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Downtown Continues to Grow: The 5 East Project

by Hart Real Estate Solutions

Do you remember the Black-Olive proposal that originated in 2016 and was later approved in the fall of 2017? How about the One 11 Lofts that were proposed just this year? The developer behind both of these projects, Andy Holloran, has proposed another mid-rise building for the downtown area.

Called 5 East, the proposed six-story, mixed-use building will include 30 condos with space on both the second and third floors for retail and office space. The current proposal for 5 East also includes 29 parking spaces on the ground level, with a mix of studio, one-bedroom, and two-bedroom condos on the top four floors, all ranging from 790 to 1,500 square feet. Located on the corner of Mendenhall and Tracy, the build site currently houses the Straightaway Motors auto shop and several homes, which would be demolished per an agreement with the landowner.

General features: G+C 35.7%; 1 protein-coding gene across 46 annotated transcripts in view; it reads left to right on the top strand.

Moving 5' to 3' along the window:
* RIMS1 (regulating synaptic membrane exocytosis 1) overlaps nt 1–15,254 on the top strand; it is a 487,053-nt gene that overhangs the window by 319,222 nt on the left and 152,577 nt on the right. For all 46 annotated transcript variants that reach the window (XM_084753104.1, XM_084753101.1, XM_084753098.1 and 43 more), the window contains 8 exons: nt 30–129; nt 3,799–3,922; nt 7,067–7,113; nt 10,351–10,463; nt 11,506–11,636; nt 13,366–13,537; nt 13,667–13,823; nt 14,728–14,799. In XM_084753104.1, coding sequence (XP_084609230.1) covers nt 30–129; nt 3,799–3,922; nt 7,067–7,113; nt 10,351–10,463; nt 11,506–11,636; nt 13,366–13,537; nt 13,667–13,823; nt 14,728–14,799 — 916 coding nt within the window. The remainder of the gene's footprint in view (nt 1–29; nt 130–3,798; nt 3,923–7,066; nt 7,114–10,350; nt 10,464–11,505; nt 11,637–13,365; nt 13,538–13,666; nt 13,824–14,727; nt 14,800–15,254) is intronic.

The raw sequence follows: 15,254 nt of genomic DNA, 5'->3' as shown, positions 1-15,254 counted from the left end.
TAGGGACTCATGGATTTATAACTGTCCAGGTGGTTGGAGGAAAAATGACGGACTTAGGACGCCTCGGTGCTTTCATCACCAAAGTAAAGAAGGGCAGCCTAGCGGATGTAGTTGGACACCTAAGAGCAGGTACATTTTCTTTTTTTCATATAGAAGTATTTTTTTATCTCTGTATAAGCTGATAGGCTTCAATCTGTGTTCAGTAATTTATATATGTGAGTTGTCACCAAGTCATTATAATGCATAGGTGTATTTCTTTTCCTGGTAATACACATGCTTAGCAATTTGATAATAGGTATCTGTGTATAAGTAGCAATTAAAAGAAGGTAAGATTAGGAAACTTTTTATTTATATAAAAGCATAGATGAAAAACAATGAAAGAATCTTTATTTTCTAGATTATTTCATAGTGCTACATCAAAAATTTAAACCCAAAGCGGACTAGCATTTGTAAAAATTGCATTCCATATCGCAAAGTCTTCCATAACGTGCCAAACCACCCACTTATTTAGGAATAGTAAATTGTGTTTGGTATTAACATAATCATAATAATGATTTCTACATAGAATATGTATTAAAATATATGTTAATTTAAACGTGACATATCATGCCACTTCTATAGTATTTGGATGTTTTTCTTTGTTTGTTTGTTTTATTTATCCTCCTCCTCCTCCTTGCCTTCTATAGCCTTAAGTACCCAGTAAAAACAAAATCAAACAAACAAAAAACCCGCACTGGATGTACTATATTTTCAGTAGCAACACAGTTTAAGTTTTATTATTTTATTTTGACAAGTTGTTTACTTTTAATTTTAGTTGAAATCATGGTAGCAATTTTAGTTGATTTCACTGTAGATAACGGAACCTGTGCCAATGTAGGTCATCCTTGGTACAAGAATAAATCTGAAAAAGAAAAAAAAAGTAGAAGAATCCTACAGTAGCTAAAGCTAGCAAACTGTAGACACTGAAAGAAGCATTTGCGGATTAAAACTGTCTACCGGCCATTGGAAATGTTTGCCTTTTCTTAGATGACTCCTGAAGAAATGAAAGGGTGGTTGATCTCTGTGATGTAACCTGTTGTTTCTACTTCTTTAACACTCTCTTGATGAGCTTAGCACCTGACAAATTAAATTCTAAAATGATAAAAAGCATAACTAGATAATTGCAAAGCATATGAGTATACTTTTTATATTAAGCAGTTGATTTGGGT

While many downtown residents are still concerned that contemporary buildings will negatively impact Bozeman’s small-town charm and compromise its historic integrity, Holloran states that in order to preserve our open land and agricultural space, we need to further develop our urban core, which includes “building up” instead of “building out”. As it currently is, the proposal includes in the northwest portion of 5 East scaled down to three stories “in order to respect the lower-density housing to the north and provide open space and outdoor amenities for residents”. These amenities include landscaped outdoor terraces, restaurants, and a spa.

5 East is currently set for review by the city planning department. If the plan is approved, construction could begin as early as the beginning of 2019.

 

Current Mid-Rise Development Projects/Proposals

Long-Debated Black-Olive Project Gets Approved By City Commissioners

by Hart Real Estate Solutions